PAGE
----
Those two wheels, one T, one Studebaker, are why to this day, I shake my wheels often.
Steve Elliott, I took care of that front wheel a few days after you saw it. Nice and tight again.
Like Willie C is reminding all of us. Check wheels for looseness. Fix or rebuild if needed.
Thank you Willie C.
Drive carefully, and enjoy, W2
Yes, $190 was the price I last paid Stutzman's Wheel Shop to overhaul my wood-felloe wheel (My car is a 1915, so it has non-demountable wheels). I don't know what Mr. Stutzman charges for overhauling demountable wheels.
Wayne S. Thanks, that was the main reason for posting the pictures of those spokes.
Just by looking at the pics those spokes are ready for firewood.
John you are right, as I said in my opening post, a full set of 12 spokes were laying in that old barn with roof leaks. The extreme ware on the ends is why I picked up two of them.
Even if they did not have the rot, they would not go on any car of mine.
With new spokes available, questionable spokes are nothing to take a chance with. As a woodworker myself and one who has extensively used 2 part liquid wood repair epoxy such as that manufactured by Abatron, that is absorbed deep into the wood and turns to plastic, I would never take a chance on the safety of my T or the safety of others who might be in the way when they fail. That epoxy is okay for non load bearing wood house parts, such as window sashes, sills and doors, but not for such a crucial load bearing part as wooden spokes that must flex in every way possible and are subject to massive weights, pressures and forces, from all directions, especially when cornering. Always err on the side of safety, as there is no room for shortcuts especially on a part as crucial as the wheels, upon which, the rest of the car depends. Jim Patrick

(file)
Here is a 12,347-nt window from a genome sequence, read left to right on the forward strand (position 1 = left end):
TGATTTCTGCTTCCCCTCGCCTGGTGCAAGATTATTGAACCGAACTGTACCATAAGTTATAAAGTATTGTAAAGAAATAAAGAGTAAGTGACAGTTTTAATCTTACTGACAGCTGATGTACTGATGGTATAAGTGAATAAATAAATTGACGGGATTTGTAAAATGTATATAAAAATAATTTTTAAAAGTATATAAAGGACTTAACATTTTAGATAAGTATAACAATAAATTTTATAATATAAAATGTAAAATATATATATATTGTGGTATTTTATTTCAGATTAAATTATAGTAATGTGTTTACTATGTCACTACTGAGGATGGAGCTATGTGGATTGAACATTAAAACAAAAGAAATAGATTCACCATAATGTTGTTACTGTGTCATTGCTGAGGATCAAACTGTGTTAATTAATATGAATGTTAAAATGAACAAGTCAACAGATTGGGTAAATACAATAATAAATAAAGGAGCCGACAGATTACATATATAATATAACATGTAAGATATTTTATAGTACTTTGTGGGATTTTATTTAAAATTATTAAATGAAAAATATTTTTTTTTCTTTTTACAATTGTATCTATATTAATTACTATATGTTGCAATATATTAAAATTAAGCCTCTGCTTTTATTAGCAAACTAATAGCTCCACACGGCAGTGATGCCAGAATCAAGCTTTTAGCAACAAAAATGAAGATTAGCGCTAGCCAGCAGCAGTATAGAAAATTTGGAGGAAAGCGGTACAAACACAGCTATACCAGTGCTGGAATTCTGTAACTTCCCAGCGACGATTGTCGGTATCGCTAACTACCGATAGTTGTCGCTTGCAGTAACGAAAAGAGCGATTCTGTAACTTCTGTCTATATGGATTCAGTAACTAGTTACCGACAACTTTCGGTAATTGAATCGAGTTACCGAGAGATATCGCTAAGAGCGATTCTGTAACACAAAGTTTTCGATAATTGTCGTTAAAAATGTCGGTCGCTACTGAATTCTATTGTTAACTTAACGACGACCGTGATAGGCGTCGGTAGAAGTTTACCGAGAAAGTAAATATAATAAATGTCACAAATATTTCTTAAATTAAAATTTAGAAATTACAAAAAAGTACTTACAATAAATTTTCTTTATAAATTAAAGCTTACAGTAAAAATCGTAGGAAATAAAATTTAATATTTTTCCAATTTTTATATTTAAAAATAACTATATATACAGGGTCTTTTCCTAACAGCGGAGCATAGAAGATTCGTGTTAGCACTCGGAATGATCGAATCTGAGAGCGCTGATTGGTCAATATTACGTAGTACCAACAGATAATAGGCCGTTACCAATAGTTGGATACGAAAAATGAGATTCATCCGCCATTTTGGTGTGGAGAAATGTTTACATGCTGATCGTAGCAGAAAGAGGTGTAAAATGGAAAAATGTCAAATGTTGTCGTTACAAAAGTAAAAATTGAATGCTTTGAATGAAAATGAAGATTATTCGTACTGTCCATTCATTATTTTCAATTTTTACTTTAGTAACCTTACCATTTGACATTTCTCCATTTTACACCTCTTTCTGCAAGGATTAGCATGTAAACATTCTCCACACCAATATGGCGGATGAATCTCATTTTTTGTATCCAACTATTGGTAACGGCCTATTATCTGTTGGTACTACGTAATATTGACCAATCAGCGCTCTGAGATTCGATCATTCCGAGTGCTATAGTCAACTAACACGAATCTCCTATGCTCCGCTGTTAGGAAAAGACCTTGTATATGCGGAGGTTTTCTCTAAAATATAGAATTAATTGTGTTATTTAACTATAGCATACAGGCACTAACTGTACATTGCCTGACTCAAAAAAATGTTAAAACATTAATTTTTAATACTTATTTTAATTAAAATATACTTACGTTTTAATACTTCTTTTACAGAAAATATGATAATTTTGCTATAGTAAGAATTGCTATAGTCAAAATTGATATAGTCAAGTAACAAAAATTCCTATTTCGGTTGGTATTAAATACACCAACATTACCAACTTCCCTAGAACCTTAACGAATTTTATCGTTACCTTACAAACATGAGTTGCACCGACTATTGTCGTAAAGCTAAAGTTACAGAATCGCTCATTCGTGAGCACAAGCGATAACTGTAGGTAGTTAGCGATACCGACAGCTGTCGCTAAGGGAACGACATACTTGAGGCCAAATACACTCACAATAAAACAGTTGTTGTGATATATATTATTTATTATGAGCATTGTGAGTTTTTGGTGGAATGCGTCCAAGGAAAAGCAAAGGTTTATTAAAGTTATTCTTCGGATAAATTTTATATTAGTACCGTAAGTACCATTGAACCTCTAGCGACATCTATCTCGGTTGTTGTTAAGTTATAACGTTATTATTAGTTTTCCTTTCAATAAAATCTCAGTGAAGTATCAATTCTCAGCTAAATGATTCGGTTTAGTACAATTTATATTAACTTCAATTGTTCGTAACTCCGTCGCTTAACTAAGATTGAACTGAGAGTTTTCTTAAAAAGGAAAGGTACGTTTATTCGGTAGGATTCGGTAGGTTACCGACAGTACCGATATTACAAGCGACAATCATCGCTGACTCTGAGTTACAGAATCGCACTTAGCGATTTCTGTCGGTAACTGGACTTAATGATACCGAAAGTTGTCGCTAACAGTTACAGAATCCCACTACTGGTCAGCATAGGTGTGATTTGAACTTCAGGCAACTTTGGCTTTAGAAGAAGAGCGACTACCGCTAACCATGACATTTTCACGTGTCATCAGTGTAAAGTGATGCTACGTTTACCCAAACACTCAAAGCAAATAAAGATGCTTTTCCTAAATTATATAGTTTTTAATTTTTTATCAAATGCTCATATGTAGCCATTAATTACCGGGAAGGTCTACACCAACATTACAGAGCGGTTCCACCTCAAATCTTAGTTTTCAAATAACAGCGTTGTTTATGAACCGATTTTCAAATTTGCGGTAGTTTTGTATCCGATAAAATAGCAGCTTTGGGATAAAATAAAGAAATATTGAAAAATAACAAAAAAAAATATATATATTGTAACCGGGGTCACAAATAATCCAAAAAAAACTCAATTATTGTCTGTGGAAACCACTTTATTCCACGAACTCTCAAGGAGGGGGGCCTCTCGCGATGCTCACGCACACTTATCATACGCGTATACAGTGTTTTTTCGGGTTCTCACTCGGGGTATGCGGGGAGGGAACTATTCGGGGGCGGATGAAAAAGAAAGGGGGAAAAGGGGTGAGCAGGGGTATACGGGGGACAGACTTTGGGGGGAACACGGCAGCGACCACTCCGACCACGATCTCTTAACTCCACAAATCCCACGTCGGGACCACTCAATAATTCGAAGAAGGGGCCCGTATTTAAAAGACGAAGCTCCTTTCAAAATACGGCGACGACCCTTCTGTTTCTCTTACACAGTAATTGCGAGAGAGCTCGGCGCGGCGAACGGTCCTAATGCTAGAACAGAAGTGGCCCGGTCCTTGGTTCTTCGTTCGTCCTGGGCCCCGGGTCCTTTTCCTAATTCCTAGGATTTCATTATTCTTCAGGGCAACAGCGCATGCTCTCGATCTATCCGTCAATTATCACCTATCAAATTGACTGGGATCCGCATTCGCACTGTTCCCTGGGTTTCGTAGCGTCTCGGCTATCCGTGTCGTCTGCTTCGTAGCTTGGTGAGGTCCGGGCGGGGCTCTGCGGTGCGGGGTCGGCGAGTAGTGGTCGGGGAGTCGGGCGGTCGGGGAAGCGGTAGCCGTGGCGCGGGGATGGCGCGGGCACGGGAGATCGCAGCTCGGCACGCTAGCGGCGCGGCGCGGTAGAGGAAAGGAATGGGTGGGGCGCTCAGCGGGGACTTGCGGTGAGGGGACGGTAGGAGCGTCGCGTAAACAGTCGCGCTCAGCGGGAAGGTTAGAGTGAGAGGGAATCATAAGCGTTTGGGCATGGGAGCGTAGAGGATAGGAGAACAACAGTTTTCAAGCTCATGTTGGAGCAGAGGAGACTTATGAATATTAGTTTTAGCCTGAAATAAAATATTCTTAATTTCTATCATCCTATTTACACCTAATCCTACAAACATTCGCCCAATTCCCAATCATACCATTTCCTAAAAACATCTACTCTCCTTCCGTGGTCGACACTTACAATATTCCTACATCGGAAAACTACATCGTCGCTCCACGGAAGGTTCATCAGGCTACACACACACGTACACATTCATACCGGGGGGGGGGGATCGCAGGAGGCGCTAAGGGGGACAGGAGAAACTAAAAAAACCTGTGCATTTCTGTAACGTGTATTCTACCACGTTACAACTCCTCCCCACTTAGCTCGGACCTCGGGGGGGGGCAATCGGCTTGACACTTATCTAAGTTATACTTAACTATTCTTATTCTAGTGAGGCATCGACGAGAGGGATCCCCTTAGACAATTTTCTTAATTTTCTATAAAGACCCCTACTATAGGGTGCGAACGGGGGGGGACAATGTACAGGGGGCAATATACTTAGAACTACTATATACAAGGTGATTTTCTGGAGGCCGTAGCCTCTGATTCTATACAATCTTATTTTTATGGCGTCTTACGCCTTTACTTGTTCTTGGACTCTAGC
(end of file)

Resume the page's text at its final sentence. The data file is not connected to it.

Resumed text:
John McGinnis knows of what he speaks. The process he describes is used in Large electric motors with form wound windings. Because the forces experienced by these motor windings are many times what a wheel would ever see (in all directions) it would be an incredible process for old and new wheels alike.
The process is called VPI (vacuum pressure impregnation). The perfect scenario would be to dip an assembled wheel in the VPI tank. The result would be a monolithic structure that would theoretically last forever.
In the process, resin is alternately forced into the substrate with pressure and vacuum causing the resin to fully saturate the wood, and all trapped air to be evacuated. The wood condition would be somewhat irrelevant. The finished "green" structure is then baked to start the cross linking of the resin, with the strength increasing as the structure ages.
Not too many Large motor shops around these days and I doubt few would be interested in doing wheels for a practical fee.
Thank you John. That sounds interesting and nothing like what I do with the liquid wood repair epoxy, which is simply painted on in numerous coats and allowed to soak into the wood as much as the wood will absorb before beginning to set up after which, no more can be absorbed. As you can imagine, under the way I did it, the wood would only absorb so much epoxy and no more, which would form a sort of shell of hardened epoxy surrounding the original wood core. If there were weaknesses in the wood core the spoke would fail. The way you describe the method is somewhat like petrified wood in which the entire spoke becomes epoxy. That's different and better. Jim Patrick
You describe the process well. I have not considered an entire wheel as protecting all other surfaces seems difficult. But individual spokes is relatively easy...and as is said, the wood absorbs the resin, whether it is punky, split or whatever. It is now a resin/epoxy spoke, much stronger than wood. A simple vacuum chamber is easy and vacuum can be obtained from your engine intake manifold. Use TAP casting resin...or equivalent. John